Error reporting was a problem: one of my first edits to the example passed a bad value to a constructor in a constant (this is the RGB constructor in IXMLColorConstants if anyone is following along). There was a dialog box referring to an error log, but I have no idea where this error log might live (apparently not in my plug-in project). Ideally, the plug-in development environment would have somehow showed an exception with a stack trace, or something of the sort.

My plug-in so far can be found at mmclipse.

Thursday, August 28, 2008

Simple Design and Testing conference, suburban Chicago, Sep 12-14

I probably should have mentioned this a while ago, but coming up in about two weeks is the 2008 Simple Design and Testing conference. As with other open space conferences, the format is similar to Birds of a Feather (BoF) sessions and ranges from free-wheeling discussion to something slightly more closely approaching a presentation. Topics typically center around things like agile development and object oriented design. The conference is free and registration is pretty simple - write a wiki page called a "position paper" saying what you want to learn and/or contribute. Mine was ErectorRubyRenderingLibrary.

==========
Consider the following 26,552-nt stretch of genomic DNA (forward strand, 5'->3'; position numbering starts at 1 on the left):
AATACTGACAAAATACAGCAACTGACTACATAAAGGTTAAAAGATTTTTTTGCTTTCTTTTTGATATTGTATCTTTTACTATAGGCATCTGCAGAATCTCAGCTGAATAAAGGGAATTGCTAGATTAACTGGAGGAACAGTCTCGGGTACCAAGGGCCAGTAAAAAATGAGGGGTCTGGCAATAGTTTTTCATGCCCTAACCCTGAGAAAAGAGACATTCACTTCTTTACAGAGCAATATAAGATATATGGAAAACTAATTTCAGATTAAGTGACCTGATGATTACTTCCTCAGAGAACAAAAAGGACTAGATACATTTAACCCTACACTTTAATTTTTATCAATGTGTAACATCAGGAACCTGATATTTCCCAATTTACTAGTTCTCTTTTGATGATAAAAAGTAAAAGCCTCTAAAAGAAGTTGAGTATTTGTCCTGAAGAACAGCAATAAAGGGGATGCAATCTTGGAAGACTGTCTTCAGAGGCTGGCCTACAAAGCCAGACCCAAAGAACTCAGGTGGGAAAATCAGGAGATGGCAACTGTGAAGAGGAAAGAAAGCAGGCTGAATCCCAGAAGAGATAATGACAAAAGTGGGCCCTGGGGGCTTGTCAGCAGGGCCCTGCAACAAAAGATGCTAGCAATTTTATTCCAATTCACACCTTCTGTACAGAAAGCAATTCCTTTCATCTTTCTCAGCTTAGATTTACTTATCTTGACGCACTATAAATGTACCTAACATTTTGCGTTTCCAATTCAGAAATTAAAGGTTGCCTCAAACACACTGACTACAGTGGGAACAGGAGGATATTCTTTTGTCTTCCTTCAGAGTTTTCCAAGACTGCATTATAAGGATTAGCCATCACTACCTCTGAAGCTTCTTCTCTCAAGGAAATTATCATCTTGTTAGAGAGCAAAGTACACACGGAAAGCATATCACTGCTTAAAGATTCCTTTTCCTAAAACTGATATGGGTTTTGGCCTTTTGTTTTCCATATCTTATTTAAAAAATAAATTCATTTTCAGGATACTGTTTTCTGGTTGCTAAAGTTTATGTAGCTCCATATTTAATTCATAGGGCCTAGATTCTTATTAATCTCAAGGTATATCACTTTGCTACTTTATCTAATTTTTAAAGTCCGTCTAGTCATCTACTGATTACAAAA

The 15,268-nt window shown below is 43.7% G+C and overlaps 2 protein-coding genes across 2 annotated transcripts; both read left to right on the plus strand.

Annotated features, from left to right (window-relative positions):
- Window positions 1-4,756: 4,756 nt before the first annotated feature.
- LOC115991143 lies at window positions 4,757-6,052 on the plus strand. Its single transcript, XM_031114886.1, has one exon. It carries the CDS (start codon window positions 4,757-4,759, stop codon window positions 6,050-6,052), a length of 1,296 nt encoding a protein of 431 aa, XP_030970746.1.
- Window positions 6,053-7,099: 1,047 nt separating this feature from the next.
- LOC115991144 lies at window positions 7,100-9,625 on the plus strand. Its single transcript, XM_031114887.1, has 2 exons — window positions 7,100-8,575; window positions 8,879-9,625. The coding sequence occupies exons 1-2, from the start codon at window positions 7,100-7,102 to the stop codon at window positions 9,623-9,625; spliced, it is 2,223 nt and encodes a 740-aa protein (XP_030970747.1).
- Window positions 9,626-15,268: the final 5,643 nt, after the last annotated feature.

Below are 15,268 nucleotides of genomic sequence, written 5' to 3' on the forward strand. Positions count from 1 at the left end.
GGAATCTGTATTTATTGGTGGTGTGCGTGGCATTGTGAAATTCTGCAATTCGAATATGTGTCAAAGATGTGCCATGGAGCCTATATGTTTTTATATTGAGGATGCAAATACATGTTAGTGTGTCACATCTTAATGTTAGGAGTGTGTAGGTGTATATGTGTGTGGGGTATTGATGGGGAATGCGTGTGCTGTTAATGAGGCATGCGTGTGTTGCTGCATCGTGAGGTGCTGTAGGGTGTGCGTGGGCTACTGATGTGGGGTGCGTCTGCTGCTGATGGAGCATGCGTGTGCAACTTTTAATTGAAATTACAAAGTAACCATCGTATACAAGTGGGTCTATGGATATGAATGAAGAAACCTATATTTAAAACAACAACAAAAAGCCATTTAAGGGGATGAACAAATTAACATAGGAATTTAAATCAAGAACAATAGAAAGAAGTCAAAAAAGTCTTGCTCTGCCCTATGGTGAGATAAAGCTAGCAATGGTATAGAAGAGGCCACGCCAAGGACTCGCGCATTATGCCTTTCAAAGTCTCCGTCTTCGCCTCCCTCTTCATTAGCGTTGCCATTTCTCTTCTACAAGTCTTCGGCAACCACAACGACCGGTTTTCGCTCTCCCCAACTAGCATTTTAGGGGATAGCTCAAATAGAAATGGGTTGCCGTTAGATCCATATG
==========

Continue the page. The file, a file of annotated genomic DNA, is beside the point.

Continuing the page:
Thursday, May 22, 2008

Parse XML with saxophone

Programmers often want to parse an XML document and perform some actions as we do (for example, build up an in-memory data structure, write data to a database, print output to the console, etc).

For the most part, there have only been two well-known ways of doing this. The first is to read the XML document into a DOM, which is an in-memory tree representing the document. Then you walk the DOM tree doing your own processing. This is usually a pretty convenient way to go. But it has several downsides, the most obvious and probably biggest of which is that if the XML document is too big to fit in memory it won't work.